And Google has been building digital experiences for the consumer market for two decades. We operate nine applications with a billion daily active users. Our applications are ubiquitous. It all just works, and it works seamlessly across all platforms. That takes a lot of ingenuity. It takes a lot of engineering, and quite frankly, it's way more engineering overhead than I think any financial services institution would want to invest, nor should they, because it's not core to what they do. It's not core to the fiduciary responsibilities that they provide. They're the brains behind how to manage assets. They don't need to learn how to create digital experiences.

So, you know, when we look at the opportunity around consumer brokerage, there's a tremendous transfer of wealth occurring. The baby boomer generation is bequeathing their wealth to their children and their children's children. The Gen X and the millennial generation have dramatically different expectations of how they're going to interact with their fiduciaries than the traditional means that their parents and grandparents had. No longer is the shake of a hand and sitting at the wooden desk in the nice office the mark of an effective and trustworthy asset manager. It's the person that communicates with you timely, that gives you information when you ask for, that is informed on what's going on out in the market. And people that are going to be inheriting this wealth have a very high expectation for what they can do digitally because they don't even want to talk to a person most of the time. They want to just do their research, make their decisions, and take the action. There's a tremendous amount of self-service mentality in the younger generations.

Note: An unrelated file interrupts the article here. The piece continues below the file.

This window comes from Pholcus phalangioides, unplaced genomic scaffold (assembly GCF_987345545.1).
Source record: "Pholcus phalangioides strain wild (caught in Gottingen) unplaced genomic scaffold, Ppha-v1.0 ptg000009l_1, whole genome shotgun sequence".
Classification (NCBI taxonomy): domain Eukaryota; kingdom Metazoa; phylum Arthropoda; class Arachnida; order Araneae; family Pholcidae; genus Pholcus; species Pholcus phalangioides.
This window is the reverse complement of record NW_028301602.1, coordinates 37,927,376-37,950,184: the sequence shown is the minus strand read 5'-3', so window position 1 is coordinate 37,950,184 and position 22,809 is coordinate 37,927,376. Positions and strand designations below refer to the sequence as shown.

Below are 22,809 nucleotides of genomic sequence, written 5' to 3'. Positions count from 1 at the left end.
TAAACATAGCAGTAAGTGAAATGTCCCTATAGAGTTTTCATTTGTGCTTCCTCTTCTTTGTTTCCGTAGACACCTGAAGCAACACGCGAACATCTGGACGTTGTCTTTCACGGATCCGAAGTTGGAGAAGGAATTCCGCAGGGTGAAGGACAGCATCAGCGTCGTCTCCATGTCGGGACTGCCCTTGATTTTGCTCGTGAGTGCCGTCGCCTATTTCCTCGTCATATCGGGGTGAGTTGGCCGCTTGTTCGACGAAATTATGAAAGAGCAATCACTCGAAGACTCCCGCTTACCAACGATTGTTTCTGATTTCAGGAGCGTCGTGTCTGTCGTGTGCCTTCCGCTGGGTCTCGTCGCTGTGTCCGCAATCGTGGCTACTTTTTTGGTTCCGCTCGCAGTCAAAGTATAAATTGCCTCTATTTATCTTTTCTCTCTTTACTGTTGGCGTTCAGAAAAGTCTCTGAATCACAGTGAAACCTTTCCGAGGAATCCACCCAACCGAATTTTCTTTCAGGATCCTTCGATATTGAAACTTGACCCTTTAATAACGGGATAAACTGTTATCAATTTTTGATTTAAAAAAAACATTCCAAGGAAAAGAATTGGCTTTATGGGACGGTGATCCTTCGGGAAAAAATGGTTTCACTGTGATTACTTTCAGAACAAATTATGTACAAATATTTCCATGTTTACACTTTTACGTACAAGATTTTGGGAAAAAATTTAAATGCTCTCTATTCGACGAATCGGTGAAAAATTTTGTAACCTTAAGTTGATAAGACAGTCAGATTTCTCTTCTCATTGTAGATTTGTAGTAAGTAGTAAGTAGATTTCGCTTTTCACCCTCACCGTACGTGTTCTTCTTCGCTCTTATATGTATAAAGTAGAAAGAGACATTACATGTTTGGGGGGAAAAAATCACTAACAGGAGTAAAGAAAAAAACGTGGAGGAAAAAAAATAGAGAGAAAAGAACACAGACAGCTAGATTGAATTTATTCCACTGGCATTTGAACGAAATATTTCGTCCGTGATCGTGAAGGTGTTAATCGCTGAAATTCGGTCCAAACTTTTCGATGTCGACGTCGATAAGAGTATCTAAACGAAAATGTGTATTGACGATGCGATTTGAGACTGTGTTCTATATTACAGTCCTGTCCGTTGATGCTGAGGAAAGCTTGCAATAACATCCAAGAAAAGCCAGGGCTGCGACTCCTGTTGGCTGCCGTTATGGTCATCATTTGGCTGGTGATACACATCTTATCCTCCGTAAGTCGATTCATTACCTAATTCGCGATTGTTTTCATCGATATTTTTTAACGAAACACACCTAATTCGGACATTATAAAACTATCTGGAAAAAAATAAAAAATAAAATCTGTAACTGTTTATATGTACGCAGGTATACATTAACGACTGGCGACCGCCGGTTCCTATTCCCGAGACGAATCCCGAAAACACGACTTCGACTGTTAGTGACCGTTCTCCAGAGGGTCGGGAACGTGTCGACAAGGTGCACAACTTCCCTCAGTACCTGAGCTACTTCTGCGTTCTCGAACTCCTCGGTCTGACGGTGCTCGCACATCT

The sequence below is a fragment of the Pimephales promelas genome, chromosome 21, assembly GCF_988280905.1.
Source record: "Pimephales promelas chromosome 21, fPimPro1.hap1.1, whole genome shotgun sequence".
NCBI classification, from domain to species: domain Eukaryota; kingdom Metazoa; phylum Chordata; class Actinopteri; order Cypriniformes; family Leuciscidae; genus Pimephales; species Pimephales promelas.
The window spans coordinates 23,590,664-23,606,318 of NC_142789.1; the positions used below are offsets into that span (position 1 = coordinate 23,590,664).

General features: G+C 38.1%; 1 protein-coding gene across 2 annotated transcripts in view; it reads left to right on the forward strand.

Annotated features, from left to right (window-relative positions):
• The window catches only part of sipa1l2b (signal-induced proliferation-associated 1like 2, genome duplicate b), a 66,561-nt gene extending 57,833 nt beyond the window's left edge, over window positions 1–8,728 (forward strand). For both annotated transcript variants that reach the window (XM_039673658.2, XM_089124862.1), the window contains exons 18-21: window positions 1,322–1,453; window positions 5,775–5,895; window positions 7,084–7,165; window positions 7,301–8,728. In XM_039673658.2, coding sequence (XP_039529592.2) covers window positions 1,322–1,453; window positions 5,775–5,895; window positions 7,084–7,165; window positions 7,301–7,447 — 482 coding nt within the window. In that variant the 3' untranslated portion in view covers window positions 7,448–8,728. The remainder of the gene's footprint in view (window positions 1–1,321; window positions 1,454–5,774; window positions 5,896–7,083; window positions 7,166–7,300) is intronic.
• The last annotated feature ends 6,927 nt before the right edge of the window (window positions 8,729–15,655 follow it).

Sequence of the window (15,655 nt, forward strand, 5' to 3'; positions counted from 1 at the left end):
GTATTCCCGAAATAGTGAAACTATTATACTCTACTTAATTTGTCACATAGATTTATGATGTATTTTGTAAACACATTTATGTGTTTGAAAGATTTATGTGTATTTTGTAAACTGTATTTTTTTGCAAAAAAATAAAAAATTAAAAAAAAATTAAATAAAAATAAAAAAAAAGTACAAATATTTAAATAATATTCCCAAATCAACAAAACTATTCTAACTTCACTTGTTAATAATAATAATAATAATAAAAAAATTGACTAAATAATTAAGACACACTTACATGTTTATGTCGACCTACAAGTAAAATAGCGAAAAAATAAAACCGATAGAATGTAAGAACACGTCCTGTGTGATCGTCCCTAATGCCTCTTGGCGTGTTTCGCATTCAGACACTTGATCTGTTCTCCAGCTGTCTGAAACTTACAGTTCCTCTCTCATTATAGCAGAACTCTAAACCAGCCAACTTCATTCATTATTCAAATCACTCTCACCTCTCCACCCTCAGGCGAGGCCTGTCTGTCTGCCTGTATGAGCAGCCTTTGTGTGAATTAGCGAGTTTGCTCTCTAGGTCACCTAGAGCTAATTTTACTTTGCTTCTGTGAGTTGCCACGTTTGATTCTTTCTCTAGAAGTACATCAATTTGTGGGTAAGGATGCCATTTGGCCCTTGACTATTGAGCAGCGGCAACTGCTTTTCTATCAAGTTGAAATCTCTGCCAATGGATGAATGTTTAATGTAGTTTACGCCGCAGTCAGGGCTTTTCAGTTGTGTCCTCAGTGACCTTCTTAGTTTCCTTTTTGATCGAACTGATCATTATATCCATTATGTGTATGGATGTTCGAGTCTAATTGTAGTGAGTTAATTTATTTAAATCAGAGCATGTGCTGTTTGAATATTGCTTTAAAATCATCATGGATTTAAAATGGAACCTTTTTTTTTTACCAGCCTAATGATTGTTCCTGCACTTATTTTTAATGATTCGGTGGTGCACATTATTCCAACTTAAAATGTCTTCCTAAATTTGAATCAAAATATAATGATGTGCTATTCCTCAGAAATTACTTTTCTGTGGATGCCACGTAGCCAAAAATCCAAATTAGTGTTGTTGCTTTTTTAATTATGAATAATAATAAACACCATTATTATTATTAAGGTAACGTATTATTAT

Matt: Even just looking at the last few months, Bank of America, for instance, showed that 22% of its mobile check deposit new users were age 55 plus in the second quarter, and PayPal was talking about, you know, the majority of new PayPal users were boomers and older. So, you know, it's interesting even just...We talk about this wealth transfer and positioning for the millennial, but I think we're also at this inflection point where Gen X, Gen Y are also being forced into digital experiences that they haven't experienced before, and it's, important for all of the organizations supporting them, not only to have the good technology in the background supporting it, but to have the front-end customer and user experience really being super intuitive and better than the experiences that they're accustomed to.

Russ: Absolutely.

Matt: Russ, I ask this question of many of my guests. If you tie back to the way that account holders, investors, borrowers, consumers in general, are going to interact with their financial services firms in the future, how do you expect these communications will continue to evolve in the coming years?